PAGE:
Shipping a product with complete software support at official release is a lot more difficult than it sounds. Inevitably, there is less than enough hardware to go around, and what little there is has to fill the needs of hardware designers, test and certification engineers, software development teams, systems integration teams, sales and channel training organizations, marketing communications and event managers, and often beta customers.
Juggling prototype units often falls on a project manager, but most project plans – even the best are prone to “bad math or wishful thinking” – almost always take some kind of serious hit. That can and does often cascade into a schedule slip, with a delicate balance between disappointing customers eagerly anticipating the product, and shipping something of acceptable quality.
Under optimal conditions where external customers can be held at bay until the product is ready, the pressure usually falls on the software team to get everything running in as little time as possible after the hardware is deemed release-worthy. As the amount and complexity of software content grows, now typically accounting for more than half of the overall project effort, the risk gets bigger.
Sound familiar? To break out of the serial waiting game and “shift left”, more organizations are turning to virtual prototyping to start the software development process earlier. Leveraging both register- and instruction-accurate SystemC models of SoCs, virtual prototyping has many benefits beyond just reducing software defects through more testing and better debugging. Build-borrow-buy strategies can have real options, not just forced choices. Tradeoffs can be explored. User experience can be evaluated. Porting to new architectures can be done incrementally, in a controlled environment.
Synopsys has just released a new book titled “Better Software. Faster!” extolling the benefits of virtual prototyping for embedded software development. In a refreshing approach, editor Tom De Schutter chose not to focus on the technology inside Synopsys Virtualizer (derived in part from the acquisition of Virtio back in 2006 – it’s barely mentioned in the book), but instead has embedded software developers from companies across several industries tell the story of how they are succeeding with virtual prototyping.
The foreword provided by VDC, a leading embedded technology market research firm, opens with a point discovered from their industry survey that many of us are reluctant to admit:
Unfortunately, the embedded engineering process is broken. Greater than 40% of projects are reported late.
Sad, but true – and I’d guess the figure is even worse than that considering many projects scored “on time” forgive a successful recovery plan implemented mid-course after a derailment. However, the point here is not we need better planning, but a way to get embedded software development out of the trailing position with little to no margin for error.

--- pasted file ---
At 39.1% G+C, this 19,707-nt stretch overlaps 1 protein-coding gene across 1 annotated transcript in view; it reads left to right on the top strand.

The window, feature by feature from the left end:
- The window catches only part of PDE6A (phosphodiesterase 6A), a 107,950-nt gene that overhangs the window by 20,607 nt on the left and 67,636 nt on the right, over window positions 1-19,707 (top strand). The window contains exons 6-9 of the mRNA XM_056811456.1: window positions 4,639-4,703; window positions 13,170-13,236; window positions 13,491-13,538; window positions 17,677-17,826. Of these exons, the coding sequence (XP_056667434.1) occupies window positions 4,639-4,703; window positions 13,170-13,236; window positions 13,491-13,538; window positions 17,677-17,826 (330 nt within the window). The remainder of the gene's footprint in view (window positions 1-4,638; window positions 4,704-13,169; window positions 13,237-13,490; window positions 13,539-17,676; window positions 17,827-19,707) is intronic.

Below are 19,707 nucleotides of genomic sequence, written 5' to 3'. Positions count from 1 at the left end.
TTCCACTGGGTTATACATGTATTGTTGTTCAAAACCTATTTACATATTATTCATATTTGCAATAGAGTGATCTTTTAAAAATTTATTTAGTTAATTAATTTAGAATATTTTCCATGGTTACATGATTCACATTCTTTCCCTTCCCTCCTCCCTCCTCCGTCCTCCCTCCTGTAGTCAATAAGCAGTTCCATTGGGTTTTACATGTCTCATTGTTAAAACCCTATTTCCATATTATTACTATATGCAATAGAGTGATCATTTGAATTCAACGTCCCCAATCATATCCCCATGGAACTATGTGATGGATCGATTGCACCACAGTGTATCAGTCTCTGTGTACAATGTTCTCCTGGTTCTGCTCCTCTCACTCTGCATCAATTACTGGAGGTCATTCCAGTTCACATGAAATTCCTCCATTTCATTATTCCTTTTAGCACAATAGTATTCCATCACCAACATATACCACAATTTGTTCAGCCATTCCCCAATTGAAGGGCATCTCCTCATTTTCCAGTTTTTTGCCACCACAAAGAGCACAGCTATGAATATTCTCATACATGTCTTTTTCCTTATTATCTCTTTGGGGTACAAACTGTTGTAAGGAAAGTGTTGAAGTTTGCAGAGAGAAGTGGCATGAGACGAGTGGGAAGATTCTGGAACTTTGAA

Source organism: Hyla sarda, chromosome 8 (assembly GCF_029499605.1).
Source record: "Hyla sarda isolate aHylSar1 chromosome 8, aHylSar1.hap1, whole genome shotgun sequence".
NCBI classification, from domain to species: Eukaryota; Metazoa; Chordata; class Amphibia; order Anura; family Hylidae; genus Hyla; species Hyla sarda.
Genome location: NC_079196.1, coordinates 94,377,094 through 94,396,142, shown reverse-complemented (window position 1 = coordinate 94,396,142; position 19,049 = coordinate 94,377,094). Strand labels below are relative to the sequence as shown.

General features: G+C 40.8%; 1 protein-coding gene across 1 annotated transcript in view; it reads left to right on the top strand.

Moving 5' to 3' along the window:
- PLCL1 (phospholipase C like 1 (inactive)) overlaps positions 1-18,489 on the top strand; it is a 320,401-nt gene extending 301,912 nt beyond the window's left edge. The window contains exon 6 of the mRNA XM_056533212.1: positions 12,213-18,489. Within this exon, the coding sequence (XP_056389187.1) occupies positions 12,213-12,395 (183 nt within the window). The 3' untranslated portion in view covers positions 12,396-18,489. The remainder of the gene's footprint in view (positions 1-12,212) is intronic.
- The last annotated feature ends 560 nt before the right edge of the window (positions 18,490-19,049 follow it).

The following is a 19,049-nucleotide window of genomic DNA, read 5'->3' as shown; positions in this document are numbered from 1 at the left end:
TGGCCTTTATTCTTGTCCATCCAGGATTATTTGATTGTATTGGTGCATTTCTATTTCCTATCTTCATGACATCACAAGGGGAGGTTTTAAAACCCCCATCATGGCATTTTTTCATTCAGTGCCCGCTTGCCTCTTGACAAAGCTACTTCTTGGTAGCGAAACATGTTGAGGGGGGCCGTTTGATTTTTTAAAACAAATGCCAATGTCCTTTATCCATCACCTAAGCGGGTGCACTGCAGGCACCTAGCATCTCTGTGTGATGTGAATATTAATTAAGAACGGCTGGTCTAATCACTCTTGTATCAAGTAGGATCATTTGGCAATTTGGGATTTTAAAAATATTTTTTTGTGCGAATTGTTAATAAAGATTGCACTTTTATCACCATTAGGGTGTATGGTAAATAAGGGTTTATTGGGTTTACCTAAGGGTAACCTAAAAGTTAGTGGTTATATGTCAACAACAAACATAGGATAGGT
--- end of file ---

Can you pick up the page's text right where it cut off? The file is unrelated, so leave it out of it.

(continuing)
The first two chapters explore the idea behind “shift left” and how virtual prototyping can be the engine that buys teams time, with commentary from Altera, Siemens, and TI (an early stage investor and long-time user of Virtio). The third chapter examines the bringing up and debugging the software stack, highlighting a discussion from Fujitsu on ARM big.LITTLE development.
Chapter 4 gets into details, with case studies diving into one of the hottest areas in embedded software development today: automotive. Among the highlights of this chapter, Bosch discusses the implications of software modeling instead of the 300,000 km test drive program; GM explores how virtual prototyping helps them with AUTOSAR requirements and ECU board support package qualification; and Hitachi discusses fault-injection techniques with 700,000 tests run overnight on a virtual hardware-in-the-loop cloud infrastructure.
Chapter 5 looks at the supply chain, with the realization more and more code is coming from third parties (build = internal development, borrow = open source, buy = commercially produced and procured). One case study highlighted is an effort every ARM Android and Linux developer should be very interested in: Linaro, the multi-vendor effort to produce models and kernel support for ARM cores. Also included is a look at how Altera uses virtual prototyping for their SoCs combining ARM cores with FPGA fabric.
In our interview, De Schutter made the point that the underlying processor architecture and programming language don’t matter – the conversation applies to any embedded development team. The final two chapters of the book turn back to the more general, concluding with a look at how virtual prototyping fits in with other strategies, such as FPGA-based prototyping platforms and SoC co-verification, and a wide-ranging round table discussion with Lauterbach, Microsoft, and Synopsys on use cases.
For those heavily involved in embedded software development or project management, those new to the idea of virtual prototyping, or management teams deeply interested in on-time delivery, this is a solid read. The preview for the book, including a chapter summary and downloadable PDF via registration, is available at:
The e-book debut was timed for this week’s SNUG Silicon Valley 2014, and I understand print copies of the book will be available at next week’s EELive! 2014.
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